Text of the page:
My informant was laughing the entire time she showed me how to play this hand-game. We have two classes together that are back to back twice a week, and one day we got out very early in the first class and sat in the hallway with nothing to do, just waiting for our next class to start. Because we were together, the dumb games on her smartphone got boring quickly and we found ourselves talking about how we’d play hand-games in middle school and high school to pass the time. A hand-game that I knew about McDonald’s prompted her to teach me the Kit Kat Bar hand-game which I had never heard of. She then taught me and we tried to get faster and faster at it, and it prompted a lot of laughs and the time passed very quickly. Two college students, playing hand-games in our University hallway. Our teacher even passed by us and asked us what we were doing, but she thought it was funny and we clearly were having fun with it, singing about a chocolate candy bar and playing a game typically played by kids 10 years younger than us. That we did this reflects not just our absolute boredom, but the integration of consumer products into everyday lives. After so many years I still remembered the song to a number of hand games, many of which refer to food and restaurants, and my informant obviously remembered the jingle from the Kit Kat Bar commercial. It’s very American, and we probably will never forget these games, those that sucked us into the world of advertising and friendly competition, but also promoted camaraderie 10 years later. The power of boredom and nostalgia should not be underestimated.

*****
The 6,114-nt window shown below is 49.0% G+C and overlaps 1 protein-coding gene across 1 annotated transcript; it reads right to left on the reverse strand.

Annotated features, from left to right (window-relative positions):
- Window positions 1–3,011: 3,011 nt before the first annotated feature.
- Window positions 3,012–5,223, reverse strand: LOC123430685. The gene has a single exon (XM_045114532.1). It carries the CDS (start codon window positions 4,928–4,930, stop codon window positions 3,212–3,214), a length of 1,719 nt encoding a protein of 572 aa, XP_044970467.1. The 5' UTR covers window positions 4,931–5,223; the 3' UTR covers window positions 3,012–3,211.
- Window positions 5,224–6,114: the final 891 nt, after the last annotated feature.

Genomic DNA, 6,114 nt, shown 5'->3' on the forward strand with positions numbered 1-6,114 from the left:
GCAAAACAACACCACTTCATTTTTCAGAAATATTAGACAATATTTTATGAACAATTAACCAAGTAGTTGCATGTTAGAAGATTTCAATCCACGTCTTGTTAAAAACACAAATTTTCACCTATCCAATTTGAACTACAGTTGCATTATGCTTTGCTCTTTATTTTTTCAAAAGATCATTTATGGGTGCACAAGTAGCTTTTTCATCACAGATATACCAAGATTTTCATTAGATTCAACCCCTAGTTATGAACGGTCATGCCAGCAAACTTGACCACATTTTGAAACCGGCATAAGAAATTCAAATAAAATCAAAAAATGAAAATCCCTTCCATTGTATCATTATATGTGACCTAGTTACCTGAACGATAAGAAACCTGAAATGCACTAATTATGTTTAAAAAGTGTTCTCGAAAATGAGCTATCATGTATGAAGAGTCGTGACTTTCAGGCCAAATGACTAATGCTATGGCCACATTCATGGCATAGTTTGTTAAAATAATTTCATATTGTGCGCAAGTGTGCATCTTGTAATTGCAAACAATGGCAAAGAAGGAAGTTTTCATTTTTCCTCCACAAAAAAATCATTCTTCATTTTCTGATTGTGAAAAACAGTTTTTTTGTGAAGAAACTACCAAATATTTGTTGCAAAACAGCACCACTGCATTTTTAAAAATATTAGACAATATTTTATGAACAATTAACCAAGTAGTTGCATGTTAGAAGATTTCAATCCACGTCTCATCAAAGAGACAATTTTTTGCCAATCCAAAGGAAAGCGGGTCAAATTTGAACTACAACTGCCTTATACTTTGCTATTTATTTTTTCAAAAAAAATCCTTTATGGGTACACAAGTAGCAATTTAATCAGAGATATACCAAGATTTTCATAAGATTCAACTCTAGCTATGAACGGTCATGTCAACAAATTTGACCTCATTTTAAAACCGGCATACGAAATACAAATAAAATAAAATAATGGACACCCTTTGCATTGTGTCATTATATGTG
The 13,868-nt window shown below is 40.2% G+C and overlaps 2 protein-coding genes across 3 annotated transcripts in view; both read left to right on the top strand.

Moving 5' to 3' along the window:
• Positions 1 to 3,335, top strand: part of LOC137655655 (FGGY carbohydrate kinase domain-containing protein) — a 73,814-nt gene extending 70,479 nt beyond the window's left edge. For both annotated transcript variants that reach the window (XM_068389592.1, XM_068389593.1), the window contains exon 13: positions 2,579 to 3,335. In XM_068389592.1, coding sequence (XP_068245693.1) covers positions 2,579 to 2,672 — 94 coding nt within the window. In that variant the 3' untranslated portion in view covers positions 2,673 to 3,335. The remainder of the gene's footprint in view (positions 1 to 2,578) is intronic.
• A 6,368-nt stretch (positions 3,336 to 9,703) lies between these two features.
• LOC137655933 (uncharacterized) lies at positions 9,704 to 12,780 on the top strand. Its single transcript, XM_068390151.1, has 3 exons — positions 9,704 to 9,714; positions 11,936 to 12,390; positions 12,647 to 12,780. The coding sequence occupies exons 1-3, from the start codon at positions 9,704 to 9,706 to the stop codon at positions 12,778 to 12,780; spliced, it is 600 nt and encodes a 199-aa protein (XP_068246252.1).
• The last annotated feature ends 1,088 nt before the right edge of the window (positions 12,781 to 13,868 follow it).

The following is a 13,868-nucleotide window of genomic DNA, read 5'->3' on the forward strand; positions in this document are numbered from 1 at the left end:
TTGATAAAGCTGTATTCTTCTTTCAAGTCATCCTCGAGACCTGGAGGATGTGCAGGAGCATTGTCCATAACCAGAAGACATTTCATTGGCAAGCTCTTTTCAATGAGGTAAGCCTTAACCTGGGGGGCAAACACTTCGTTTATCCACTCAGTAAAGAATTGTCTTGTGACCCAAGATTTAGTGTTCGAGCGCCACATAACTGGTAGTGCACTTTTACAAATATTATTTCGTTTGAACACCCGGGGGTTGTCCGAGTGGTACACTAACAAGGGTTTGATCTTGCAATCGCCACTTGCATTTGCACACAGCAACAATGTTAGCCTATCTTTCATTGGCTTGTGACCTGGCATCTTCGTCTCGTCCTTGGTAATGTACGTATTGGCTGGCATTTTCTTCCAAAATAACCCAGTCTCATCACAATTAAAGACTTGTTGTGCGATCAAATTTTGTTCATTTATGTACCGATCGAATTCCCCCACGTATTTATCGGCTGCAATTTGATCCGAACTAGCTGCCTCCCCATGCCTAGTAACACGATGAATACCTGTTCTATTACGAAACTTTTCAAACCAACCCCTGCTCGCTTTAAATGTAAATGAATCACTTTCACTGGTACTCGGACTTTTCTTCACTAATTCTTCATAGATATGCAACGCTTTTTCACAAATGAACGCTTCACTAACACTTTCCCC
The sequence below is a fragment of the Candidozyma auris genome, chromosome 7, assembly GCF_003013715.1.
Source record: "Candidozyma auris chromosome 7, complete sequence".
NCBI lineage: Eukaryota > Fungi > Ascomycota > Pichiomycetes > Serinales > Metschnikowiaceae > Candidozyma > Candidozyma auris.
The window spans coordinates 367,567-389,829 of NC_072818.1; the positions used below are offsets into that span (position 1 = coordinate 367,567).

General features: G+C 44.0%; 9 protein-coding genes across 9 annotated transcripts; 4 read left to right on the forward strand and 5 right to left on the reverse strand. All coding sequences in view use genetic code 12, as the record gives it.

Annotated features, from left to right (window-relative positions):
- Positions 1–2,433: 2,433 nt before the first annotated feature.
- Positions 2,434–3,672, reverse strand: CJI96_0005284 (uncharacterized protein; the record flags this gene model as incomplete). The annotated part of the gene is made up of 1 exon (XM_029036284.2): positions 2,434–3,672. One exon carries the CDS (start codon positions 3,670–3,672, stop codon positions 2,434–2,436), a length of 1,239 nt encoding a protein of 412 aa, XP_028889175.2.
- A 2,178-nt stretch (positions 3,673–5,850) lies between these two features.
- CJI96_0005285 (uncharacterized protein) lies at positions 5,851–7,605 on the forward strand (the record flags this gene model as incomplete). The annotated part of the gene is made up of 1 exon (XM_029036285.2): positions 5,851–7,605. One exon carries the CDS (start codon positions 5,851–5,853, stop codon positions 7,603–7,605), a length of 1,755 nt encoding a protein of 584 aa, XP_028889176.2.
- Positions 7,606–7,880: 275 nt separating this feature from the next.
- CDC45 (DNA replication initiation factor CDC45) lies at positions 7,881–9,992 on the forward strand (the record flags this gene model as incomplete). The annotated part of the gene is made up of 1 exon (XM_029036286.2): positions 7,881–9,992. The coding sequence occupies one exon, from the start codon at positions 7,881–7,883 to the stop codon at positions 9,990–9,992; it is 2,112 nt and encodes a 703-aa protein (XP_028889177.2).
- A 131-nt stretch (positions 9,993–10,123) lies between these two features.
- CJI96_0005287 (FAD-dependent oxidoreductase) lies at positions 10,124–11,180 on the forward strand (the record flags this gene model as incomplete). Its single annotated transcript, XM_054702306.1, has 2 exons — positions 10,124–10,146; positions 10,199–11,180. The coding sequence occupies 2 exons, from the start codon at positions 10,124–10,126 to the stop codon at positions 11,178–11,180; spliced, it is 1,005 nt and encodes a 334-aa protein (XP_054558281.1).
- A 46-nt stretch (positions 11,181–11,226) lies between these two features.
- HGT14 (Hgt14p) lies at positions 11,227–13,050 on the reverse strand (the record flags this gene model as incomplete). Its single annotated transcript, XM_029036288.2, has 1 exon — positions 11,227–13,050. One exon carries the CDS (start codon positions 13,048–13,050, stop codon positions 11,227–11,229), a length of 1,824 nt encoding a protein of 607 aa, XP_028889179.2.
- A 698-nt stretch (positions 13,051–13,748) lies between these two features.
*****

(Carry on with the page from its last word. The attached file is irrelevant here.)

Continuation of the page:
A Persian saying described verbatim by informant:
“I can’t remember the Persian translation of it but in English its becomes like ‘After a lot of laughing always comes crying.’ They would say that to me when I was a kid. Say I was like laughing a lot at a joke cuz in the culture you’re supposed to be like very modest conservative, like kids are supposed to be quiet I had a really loud personality so if a kid was every misbehaving and being really hyper and laughing they’re like ‘Okay your laughing your laughing your laughing’ but soon like you’re gonna get smacked in the face and you’ll start crying cuz you’re being obnoxious. And that’s a thing they always say to little kids. My parents definitely said that to me, all the time. I would definitely say it to my cousins, I would say it to my cousins, but I would joke I wouldn’t actually like smack them but its like after a lot of laughing be prepared to experience the opposite of that.”
I find it interesting that my informant has turned this oppressive proverb into a joke she can share between her cousins, who are also first generation Iranian-American. The Persian culture from her description basically suppresses joy in the name of obedience and conservatism, which in her personal experience has been one of the biggest points of contention with her Iranian parents. The fact that this is a commonly said to children points to subjugation and authority which is core to the clan and family dominated culture. By turning the proverb on its head and saying it to her grown cousins in a joking manner she can softly criticize the strictness she struggles with.